During the latter half of his 12 years in government, Israel’s connections with Africa were a top concern for Benjamin Netanyahu, the country’s former prime minister. According to the Times Of Israel, in 2016, he became the first Israeli prime minister to visit the continent in decades when he traveled to four East African countries: Uganda, Kenya, Rwanda, and Ethiopia. “There are 50 countries in Africa,” he stated, referring to Kenya. “It’s possible that almost all of them are Israeli friends. They vote in international forums, and I know some people don’t believe me, but I believe we can change the automatic majorities in the United Nations and other organizations if we start shifting our thinking.”
An agricultural conference co-sponsored by the Economic Community of West African States (ECOWAS) and Mashav, Israel’s Agency for International Development Cooperation, was held in Jerusalem that same year, bringing together ministers and other officials from a number of Western African countries.
Apart from strongly believing that the country’s absence from the African Union had negatively impacted the country’s ability to vote in international forums as a result of the country’s voice not being heard, Israel has always believed that readmitting the country to the AU as an observer will aid in the attraction of Israeli investment to Africa. However, Israel’s tainted relationship with the African continent has remained a stumbling block.
The African Union (AU) gave Palestine observer status at its 21st summit in Ethiopia in 2013, expressing support for the Palestinian struggle to build an independent, viable state with East Jerusalem as its capital and expressing solidarity with the people of Palestine. The organization also expressed worry about Israel’s occupation of Palestinian territory and other Arab regions, which it claimed was in violation of international humanitarian law. Since 2013, Palestinian leader Mahmoud Abbas has addressed the African Union, a move that Israel considers to be a disadvantage because it will require the assistance of the vast bloc of African countries in order to push through its expansion agenda into Palestinian occupied territory.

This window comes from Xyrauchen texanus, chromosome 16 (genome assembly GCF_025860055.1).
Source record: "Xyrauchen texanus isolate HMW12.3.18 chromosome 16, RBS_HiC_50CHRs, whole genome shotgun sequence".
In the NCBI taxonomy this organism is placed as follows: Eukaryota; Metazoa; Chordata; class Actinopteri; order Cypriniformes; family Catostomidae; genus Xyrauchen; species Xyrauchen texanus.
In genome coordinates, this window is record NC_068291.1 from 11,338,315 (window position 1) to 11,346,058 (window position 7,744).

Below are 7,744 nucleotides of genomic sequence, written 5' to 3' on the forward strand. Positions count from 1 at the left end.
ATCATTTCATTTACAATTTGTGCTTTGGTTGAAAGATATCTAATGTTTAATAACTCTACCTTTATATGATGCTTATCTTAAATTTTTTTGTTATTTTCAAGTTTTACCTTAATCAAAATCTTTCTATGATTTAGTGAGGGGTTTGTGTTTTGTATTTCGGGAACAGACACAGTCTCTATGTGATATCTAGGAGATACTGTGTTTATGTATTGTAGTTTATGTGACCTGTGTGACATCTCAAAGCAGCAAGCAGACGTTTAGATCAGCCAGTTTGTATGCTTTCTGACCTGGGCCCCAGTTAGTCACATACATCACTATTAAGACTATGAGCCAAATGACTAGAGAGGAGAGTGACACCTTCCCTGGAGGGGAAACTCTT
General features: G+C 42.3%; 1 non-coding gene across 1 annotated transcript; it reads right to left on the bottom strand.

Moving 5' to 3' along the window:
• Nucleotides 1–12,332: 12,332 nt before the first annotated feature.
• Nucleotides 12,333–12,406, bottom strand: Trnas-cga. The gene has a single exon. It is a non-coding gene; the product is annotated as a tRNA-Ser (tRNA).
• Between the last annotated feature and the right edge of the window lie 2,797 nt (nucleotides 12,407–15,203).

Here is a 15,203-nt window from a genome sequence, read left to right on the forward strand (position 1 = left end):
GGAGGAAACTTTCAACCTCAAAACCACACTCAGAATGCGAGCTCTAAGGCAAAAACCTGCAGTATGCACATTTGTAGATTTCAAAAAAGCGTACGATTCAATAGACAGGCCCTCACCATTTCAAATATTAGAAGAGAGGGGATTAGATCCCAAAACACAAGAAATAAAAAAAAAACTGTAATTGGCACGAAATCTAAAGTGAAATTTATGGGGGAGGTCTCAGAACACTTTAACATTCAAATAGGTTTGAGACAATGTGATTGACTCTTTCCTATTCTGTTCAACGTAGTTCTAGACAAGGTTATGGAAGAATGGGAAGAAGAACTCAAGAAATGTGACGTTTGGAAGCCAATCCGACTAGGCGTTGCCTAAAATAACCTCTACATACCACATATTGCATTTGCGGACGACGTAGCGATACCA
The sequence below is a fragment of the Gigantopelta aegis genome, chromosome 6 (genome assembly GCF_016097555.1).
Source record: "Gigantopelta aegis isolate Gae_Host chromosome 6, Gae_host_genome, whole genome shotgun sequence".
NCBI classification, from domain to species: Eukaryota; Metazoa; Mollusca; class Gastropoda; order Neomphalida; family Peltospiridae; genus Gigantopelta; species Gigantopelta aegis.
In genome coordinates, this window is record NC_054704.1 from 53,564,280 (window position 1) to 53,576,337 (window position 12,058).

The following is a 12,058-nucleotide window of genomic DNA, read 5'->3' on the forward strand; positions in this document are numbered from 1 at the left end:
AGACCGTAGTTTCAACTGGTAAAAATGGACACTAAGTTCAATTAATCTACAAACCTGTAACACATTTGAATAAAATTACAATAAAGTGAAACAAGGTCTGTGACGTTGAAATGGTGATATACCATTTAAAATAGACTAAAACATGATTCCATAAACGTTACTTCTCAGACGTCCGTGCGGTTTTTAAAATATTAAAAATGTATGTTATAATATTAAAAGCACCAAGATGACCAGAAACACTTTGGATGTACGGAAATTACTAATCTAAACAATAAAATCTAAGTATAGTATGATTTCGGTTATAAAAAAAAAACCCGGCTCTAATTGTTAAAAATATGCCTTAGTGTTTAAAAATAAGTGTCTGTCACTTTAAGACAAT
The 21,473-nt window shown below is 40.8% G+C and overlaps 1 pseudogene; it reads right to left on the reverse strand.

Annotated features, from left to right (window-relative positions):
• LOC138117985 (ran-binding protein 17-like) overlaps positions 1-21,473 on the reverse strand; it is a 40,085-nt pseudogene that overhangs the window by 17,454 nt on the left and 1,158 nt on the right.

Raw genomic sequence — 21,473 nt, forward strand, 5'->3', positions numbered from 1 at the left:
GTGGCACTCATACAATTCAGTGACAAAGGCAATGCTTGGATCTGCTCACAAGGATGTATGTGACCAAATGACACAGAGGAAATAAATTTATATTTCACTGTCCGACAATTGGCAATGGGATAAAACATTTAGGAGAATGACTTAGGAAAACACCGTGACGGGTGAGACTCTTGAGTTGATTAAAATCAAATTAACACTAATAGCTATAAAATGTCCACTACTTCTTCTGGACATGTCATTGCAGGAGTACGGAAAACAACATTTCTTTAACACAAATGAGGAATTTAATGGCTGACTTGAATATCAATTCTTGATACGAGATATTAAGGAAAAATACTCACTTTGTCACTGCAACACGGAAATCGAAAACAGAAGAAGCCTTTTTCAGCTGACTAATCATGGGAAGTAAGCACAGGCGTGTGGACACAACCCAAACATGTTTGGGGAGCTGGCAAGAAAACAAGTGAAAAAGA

Since 1948, the Israeli-Palestinian conflict has been centered on the question of who gets to rule what territory and how it is controlled. In the eastern Mediterranean Sea, Israel, the world’s only Jewish state, is located immediately east of the Jordan River. In the eyes of Palestinians, the Arab population who descends from the land that Israel currently occupies, the territory is known as Palestine, and they wish to build a state under that name on all or part of the same land. Consequently, a succession of battles between Israel and the surrounding Arab countries over the land had erupted, resulting in the deaths and injuries of many people. Following the 1967 war, Israel gained control of the West Bank and Gaza Strip, which were both home to sizable Palestinian populations at the time.
The primary answer, according to some, is a “two-state solution” in which Palestine would be established as an independent state in Gaza and most of the West Bank while Israel would retain control of the remaining land. More and more countries are being pressed to express their views on the Israeli occupation as the Palestinian struggle for freedom and human rights gained international attention. Most African countries, including Ethiopia, Tanzania, and South Africa, have never shied away from expressing their views on the Israeli occupation.
Africa has already endured a tumultuous history that includes the slave trade, colonialism, apartheid, and genocide, and it would not wish to see a replay of Israel’s version of apartheid on Palestinians, as it has done in the past. Due to Israel’s harsh and discriminatory treatment of economic migrants and refugees, particularly those from Sudan and Eritrea, African countries had been even more hesitant to admit the country to the African Union. The Israeli government has been eager to expel African asylum seekers after making fruitless threats of unlawful deportation of approximately 40,000 people to other nations, jail, and even suspension of a United Nations refugee agency agreement to relocate them to Western countries.
For the most part, African countries have been perplexed as to how Israel would be able to make its alleged great contributions to the continent while continuing to be hostile to people from the continent.